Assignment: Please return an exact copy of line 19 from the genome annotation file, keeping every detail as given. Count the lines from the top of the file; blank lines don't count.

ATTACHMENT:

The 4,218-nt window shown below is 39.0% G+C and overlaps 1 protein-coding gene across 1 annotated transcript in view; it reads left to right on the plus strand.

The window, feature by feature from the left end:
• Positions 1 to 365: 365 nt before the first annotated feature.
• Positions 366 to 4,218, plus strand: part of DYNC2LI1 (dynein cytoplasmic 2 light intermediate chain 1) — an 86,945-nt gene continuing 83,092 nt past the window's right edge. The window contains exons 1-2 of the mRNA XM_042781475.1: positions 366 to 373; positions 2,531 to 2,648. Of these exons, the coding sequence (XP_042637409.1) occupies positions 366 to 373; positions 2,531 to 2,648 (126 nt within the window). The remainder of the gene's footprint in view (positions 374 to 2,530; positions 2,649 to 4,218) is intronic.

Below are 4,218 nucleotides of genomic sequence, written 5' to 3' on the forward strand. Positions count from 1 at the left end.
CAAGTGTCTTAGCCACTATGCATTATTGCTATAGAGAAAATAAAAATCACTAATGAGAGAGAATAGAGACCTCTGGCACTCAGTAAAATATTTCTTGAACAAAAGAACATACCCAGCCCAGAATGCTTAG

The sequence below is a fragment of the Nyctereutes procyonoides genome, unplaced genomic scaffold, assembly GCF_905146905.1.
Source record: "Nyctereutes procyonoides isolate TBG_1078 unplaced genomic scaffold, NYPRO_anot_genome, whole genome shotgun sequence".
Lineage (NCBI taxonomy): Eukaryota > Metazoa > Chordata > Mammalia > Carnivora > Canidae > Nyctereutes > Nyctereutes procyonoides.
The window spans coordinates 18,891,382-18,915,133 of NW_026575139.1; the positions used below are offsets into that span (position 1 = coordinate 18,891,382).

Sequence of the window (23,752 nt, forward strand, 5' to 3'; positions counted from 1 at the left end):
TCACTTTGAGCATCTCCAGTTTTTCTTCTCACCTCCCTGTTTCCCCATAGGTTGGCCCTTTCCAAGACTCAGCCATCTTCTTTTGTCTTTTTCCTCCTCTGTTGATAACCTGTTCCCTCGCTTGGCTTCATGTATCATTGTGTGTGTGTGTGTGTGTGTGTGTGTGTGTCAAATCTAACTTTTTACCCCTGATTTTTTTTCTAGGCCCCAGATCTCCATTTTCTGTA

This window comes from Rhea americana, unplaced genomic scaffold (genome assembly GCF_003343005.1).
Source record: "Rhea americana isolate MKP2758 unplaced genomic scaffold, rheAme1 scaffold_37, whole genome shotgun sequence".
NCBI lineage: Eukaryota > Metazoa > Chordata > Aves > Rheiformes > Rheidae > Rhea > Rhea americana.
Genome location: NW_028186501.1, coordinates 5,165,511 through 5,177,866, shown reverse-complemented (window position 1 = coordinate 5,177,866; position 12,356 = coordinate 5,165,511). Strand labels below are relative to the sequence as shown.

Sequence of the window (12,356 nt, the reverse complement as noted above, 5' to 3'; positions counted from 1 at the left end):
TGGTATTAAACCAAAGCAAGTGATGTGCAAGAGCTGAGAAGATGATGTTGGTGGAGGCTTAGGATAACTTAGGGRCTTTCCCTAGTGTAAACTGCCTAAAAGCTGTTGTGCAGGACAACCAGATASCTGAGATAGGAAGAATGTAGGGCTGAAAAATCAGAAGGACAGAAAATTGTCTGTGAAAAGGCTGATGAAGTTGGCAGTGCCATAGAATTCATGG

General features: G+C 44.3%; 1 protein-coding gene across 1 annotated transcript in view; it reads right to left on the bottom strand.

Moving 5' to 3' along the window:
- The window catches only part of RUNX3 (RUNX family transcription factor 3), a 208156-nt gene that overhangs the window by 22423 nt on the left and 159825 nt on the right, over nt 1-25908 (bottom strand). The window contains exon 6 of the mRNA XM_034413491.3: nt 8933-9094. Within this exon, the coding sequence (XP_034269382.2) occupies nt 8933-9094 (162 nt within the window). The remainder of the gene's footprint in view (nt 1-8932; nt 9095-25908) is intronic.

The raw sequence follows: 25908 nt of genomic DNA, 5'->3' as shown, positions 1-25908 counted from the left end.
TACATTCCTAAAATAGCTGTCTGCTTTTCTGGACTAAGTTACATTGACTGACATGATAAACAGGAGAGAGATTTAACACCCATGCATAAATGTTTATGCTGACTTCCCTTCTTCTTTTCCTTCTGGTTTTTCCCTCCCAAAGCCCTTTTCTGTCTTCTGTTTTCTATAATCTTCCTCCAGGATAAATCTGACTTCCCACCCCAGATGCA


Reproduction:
General features: G+C 44.3%; 1 protein-coding gene across 1 annotated transcript in view; it reads right to left on the bottom strand.